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Ovid (2709)

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Stuff with the Perl Foundation. A couple of patches in the Perl core. A few CPAN modules. That about sums it up.

Journal of Ovid (2709)

Friday June 30, 2006
09:39 AM

EBNF grammar help needed

[ #30119 ]

Recently I was trying to write a grammar for TAP. With a grammar, I could write a parser and people could refer to a canonical grammar to know if their TAP implementation is correct. That grammar is incomplete and has bugs (for example, I didn't account for newlines), but it's a start.

I ran into several problems, most of which can be solved by folks coming to a concensus on how some things should be handled. However, there's one bit to the grammar which I don't know how to write. Consider this snippet of TAP:

ok 6 - ... or if it is zero
ok 7 - ... or not an integer
ok 8 - ... but a positive integer should not cause it to die

The relevant section of grammar might resemble this:

tests       ::= test {test};
test        ::= status (positiveNumber description) newLine
status      ::= 'not '? 'ok ';
description ::= (character - (digit '#')) {character - '#'};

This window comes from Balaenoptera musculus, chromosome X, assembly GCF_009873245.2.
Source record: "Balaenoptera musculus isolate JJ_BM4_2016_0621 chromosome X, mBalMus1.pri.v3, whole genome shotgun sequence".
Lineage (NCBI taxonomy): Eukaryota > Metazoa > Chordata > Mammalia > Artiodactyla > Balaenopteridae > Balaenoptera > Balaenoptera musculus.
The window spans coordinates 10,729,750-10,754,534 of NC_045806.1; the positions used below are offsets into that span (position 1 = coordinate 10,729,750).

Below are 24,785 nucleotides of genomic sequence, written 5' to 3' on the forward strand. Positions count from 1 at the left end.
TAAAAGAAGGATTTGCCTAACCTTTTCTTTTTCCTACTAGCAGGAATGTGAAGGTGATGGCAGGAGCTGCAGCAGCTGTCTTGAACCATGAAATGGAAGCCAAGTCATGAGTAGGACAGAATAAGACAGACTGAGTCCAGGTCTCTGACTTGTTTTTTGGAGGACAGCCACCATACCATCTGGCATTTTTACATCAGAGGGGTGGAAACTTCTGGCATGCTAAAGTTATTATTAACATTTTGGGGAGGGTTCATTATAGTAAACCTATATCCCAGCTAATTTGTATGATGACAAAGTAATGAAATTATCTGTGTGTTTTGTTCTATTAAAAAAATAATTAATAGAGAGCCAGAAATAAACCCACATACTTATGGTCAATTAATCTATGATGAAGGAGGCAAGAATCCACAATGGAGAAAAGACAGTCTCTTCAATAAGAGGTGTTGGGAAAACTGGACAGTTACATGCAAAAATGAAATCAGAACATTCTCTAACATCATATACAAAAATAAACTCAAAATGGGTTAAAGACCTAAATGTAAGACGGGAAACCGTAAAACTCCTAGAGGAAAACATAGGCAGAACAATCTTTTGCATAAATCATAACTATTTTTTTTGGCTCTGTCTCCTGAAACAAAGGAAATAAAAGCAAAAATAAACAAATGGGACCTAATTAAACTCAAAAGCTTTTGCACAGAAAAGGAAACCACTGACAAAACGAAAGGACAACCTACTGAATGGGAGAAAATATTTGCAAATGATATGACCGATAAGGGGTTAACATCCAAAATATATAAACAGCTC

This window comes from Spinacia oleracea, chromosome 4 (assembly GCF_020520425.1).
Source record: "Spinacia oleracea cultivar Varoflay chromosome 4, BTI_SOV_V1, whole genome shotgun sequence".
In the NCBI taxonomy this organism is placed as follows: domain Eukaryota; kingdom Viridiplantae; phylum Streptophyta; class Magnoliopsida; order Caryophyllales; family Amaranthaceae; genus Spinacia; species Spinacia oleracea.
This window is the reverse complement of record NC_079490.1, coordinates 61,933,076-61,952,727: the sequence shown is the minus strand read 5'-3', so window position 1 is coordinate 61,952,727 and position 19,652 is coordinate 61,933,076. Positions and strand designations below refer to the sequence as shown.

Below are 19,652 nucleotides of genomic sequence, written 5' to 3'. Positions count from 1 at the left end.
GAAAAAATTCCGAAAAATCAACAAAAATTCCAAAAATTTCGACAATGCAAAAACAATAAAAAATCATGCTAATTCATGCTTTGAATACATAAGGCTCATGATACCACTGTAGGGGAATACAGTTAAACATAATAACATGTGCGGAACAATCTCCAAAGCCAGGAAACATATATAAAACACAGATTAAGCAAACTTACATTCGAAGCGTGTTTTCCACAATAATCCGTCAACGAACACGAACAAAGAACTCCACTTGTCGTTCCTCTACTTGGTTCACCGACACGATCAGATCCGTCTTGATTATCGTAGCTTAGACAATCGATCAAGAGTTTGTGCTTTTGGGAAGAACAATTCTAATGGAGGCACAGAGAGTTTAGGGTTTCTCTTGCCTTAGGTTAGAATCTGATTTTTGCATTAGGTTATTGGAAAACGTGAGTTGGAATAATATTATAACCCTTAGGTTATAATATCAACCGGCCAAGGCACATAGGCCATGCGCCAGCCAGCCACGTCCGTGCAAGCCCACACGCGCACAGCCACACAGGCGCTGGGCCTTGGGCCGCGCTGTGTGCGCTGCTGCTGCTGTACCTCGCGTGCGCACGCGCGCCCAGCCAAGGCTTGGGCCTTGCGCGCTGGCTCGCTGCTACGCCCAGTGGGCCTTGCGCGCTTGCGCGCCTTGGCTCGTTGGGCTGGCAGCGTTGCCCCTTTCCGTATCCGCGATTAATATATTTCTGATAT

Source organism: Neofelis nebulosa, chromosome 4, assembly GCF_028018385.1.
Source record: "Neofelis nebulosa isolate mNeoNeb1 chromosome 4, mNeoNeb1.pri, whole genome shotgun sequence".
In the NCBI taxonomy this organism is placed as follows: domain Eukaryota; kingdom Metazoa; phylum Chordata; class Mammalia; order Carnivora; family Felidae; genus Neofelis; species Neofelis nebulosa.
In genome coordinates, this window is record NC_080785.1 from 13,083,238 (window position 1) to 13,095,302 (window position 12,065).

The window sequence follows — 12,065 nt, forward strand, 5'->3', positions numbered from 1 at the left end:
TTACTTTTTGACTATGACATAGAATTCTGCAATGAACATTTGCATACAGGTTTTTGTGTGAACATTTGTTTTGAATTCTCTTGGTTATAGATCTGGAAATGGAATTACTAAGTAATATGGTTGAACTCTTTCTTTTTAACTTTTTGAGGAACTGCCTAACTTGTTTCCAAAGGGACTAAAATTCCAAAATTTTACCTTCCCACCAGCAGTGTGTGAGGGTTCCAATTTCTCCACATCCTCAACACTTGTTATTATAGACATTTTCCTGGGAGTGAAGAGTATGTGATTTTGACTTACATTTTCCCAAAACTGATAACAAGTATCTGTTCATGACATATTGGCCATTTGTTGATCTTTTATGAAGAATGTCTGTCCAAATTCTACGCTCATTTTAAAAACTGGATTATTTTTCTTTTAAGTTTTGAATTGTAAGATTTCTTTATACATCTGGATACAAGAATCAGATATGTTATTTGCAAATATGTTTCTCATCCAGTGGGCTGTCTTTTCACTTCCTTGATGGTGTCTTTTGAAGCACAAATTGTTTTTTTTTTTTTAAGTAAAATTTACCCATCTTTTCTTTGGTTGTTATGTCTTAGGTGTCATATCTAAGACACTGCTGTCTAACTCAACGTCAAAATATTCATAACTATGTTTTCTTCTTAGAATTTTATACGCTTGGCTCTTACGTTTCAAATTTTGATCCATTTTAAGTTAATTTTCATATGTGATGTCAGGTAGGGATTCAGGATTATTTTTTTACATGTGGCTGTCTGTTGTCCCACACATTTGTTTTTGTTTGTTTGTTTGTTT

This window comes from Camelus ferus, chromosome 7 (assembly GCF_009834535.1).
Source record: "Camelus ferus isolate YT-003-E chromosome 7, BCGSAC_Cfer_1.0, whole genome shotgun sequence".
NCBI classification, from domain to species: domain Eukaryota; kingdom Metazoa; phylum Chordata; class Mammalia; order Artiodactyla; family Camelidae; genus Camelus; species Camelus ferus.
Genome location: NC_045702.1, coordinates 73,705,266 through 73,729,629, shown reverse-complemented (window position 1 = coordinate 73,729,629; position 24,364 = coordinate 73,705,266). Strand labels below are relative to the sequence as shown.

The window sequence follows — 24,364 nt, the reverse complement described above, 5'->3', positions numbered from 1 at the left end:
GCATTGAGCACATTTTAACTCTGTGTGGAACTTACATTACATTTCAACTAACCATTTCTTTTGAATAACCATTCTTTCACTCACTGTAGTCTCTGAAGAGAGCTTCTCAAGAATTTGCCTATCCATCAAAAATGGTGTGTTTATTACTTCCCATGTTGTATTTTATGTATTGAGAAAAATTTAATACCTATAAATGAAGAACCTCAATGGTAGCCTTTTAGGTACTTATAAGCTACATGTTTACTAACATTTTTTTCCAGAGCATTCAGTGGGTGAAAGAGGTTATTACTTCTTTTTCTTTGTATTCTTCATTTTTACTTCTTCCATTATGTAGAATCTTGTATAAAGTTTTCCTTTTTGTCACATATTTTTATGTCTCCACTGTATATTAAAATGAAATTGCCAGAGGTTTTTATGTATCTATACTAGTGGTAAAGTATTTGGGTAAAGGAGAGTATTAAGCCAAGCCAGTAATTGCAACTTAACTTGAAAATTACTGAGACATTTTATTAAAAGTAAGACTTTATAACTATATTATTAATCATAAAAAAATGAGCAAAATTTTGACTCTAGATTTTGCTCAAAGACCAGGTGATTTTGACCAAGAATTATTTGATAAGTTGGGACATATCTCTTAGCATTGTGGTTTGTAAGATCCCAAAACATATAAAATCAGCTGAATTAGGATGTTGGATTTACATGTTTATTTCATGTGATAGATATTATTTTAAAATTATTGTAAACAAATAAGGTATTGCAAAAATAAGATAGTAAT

See a problem with that? How do I use a grammar to indicate that each positiveNumber must be one greater than the previous positiveNumber and that said numbers must begin with the number 1 (one)?

(The title of this post should have been "EBNF Grammar Nazis wanted")

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  • I don't think you can model a 'sequential nondecreasing positive number' with a pure EBNF grammar. The grammar is for constructing the parser, to determine if the input is syntactically correct. What you are asking for is a semantic check that is beyond the scope of the parser (at least before you start peppering the grammar with state variables and code).

    Put differently, pure EBNF can't handle what you are asking, but lex can. :-)
  • I wouldn't be surprised if the matching increasing sequence of numbers can't be calculated with a context-free grammar. EBNF (and most parsers) implement a context-free grammar.

    Adding extra code to check the constraint makes the most sense to me.

  • The BNF exists only to tell you what the syntax is. The semantics determine what is actually done, given that the language presented is accurate.

    So your BNF should specify a leading number, the dots, the comment, the newline. This allows a lexer to read the language and say "yes, that is a valid line of TAP" or "no, it's not valid because ...".

    Take this example:

      <value> := <value> + <term> | <term>

    So we've defined that a value is one or more terms, separated by '+'. We have no
  • As a grammar nazi (I wrote a number of complex grammars and even an LL(infinite) parser generator), I think that a context-free grammar is definitively not the Right Tool for this Job. (Likewise, it's not the right tool for parsing XML or YAML, for example.)